I’m fortunate to have a club willing to carry a bag of dry clothing into the city for me, and many have friends or families able to perform this task. But many do not, and the BAA has eliminated this nearly universal marathon courtesy. They do provide a bag check – but only if you can get to the Boston Common early in the morning. This is entirely impractical for anyone living or staying near the starting line or further west. And even for those who can take advantage of this limited service, while it can provide dry togs at the far end, it doesn’t solve the game-time gear decision problem.
How, I ask, does the elimination of the bag check in Hopkinton enhance security? Since they still run a baggage check, the risk of nefarious cargo still exists, and there are still queues of people arriving to check bags and pass the pre-bus security scan. As we were reminded after the attacks at the Brussels airport, which occurred outside of the secure area, mayhem can be perpetrated outside the security perimeter just as effectively as inside. You cannot eliminate the perimeter.
Perhaps the thinking is that this reduces the amount of material coming into the Village? But can’t a reasonable balance be struck? It’s enlightening to look elsewhere for comparison. The New York City Marathon tried eliminating the Athlete’s Village baggage check entirely in 2012. As this was before the Boston bombings, their intent appeared to be logistical convenience rather than security. But in the face of massive protest, they reversed their decision. Today, they offer the choice of either bag check service or, if you opt not to use it, an enhanced poncho at the finish to try to stave off hypothermia (noting that Boston’s enhanced heat sheet paled compared to New York’s version, and failed utterly in last year’s post-race nastiness). But here’s the kick: In New York, even if you opt not to check a bag, you’re still allowed to bring the clear checked baggage bag they provide to the village with your dry shoes or other gear. It’s not a big bag. You are limited in volume. But you can bring what you need.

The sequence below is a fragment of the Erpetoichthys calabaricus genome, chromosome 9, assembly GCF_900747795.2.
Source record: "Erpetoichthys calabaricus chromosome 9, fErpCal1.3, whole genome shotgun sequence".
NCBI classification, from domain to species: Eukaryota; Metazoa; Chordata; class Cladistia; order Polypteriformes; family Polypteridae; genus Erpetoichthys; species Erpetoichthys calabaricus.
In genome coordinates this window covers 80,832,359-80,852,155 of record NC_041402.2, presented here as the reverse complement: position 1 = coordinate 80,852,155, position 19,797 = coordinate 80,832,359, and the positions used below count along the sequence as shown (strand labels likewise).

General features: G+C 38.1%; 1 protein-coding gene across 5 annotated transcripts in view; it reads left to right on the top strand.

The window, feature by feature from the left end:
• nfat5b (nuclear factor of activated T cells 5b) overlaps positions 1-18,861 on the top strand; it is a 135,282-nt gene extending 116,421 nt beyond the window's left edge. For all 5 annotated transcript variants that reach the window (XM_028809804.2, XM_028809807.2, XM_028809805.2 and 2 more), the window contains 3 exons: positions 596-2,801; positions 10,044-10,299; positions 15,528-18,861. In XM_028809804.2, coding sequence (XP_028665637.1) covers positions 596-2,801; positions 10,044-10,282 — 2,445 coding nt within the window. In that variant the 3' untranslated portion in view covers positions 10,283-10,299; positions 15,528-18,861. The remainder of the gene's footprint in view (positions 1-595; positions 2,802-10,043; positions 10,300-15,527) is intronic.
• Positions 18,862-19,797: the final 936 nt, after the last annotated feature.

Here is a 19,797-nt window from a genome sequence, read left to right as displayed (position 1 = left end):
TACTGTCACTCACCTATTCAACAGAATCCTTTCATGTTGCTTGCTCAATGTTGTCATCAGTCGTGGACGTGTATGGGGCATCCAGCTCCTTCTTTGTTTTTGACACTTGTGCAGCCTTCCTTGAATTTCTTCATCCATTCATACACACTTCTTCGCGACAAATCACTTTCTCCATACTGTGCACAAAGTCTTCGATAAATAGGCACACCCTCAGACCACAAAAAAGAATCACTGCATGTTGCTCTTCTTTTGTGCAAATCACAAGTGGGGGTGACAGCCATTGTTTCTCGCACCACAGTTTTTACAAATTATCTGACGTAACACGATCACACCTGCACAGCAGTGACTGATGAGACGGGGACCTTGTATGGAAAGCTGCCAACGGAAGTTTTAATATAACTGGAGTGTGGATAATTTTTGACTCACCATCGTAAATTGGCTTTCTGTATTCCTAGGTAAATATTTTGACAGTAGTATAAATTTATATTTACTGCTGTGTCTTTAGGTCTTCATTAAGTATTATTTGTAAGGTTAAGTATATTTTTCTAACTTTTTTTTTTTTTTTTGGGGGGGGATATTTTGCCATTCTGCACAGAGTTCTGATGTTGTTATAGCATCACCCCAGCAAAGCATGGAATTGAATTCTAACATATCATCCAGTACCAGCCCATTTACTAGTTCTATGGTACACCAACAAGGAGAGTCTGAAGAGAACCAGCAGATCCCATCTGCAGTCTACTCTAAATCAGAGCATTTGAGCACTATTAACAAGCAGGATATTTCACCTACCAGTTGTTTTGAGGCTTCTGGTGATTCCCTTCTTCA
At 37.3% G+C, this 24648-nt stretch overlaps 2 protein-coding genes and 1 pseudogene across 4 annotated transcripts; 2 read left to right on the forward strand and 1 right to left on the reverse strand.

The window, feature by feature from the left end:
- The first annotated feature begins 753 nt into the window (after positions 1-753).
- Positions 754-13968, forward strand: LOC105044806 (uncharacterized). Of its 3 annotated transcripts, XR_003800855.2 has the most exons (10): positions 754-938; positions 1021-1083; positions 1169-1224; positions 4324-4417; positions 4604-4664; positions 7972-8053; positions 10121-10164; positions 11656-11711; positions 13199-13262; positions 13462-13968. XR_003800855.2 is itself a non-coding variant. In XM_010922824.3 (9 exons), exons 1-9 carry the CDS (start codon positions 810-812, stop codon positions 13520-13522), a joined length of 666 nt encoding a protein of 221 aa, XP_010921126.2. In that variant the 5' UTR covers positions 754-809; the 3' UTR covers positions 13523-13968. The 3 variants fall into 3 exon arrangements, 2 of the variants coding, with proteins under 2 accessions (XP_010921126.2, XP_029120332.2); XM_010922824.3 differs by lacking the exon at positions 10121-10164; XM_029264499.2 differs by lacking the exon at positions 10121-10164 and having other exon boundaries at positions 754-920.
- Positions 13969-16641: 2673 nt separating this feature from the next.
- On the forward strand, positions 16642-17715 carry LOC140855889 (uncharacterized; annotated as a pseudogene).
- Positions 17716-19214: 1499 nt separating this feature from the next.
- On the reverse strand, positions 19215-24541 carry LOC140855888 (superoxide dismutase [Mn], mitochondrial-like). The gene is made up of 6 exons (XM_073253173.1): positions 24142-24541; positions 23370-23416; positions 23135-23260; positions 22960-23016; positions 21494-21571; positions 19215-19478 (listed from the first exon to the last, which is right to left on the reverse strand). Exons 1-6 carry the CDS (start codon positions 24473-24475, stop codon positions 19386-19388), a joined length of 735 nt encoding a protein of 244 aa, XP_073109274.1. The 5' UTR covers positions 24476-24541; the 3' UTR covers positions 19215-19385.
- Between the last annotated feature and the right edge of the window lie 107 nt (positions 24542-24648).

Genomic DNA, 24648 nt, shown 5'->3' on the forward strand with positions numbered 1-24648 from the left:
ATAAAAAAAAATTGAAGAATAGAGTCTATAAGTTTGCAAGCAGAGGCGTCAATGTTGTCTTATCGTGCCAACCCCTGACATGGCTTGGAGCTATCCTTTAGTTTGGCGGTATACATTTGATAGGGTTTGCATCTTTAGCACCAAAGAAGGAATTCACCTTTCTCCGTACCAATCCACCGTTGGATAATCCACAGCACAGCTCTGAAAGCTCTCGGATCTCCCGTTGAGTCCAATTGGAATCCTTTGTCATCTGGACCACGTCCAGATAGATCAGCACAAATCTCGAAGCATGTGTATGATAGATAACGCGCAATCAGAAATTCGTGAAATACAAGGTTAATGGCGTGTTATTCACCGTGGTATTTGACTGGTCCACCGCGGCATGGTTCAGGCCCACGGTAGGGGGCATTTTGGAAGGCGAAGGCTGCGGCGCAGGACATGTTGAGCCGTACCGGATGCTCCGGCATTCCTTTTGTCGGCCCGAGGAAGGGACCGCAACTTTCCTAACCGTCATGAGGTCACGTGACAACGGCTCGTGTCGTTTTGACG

Boston’s only softening this year was to allow a gallon-sized clear plastic bag for food items. It was a nice gesture, as I’ve known people who have had Dunkin’ Donuts muffins taken because they were in (gasp!) Dunkin’ bags. Until this change, no bags were allowed, save fanny packs (that weird oddity for all the competitive Boston athletes who race with fanny packs?). Even this softening, however, was applied with no leniency for reason.
This year, I left home with the clothes on my back and little else. Besides hand carrying my fuel belt (allowed, though nobody looked inside the pockets for contraband), I stuffed my pockets with a pre-race gel, a baggie of sunscreen, that ever-critical wide-mouthed bottle, and my starting line final layer of warmth and privacy, my rolled up black garbage bag. So equipped, I would have experienced nothing more than a two-second waving of a metal detector wand across my body. But at the last moment I decided it was likely that the garbage bag and the bottle might pop out of my pockets on the bus, so I grabbed a plastic grocery bag and popped those four items inside.
You can guess where this goes. I was stopped at security. The bag (which to be fair wasn’t clear, but off-white) was not allowed. Never mind that there were only four small items in it, items which I removed in front of the security staff and jammed back in my pockets without any staff examination. Never mind that one of the items was itself a bag! They took my grocery bag and sent me on.
This is silly. Search my stuff, I’m fine with that, but search it well; make it credible, not meaningless. But also be reasonable. Follow New York’s lead. Allow me to bring the bag check bag you gave me at the expo. Better yet, let me to check it. In short, stop getting in the way of my race.
Yet despite all of these things that the BAA does, what has become apparent in the last two years are the things they do not do. And that is making reasonable attempts to halt fraudulent runners, who enter the race using counterfeit bibs or fraudulent qualifying times.
After 2013, the time-honored tradition of running as a bandit was banned. The validity of that decision is a different discussion, but it suffices to say it upped the ante for people trying to run Boston without a valid qualifying time (or charity or club entry). The result has been an upsurge of counterfeit bibs and falsified qualifying times. One could say that this too is an entirely different discussion, but when security is paramount, it becomes important to know who you’re shuffling into the corrals. While, as noted, it’s entirely possible that one of thirty-thousand officially registered runners could be an unbalanced danger, it’s far more likely that someone trying to impart havoc will seek to gain entry without enduring the training and pain of actually qualifying for the race.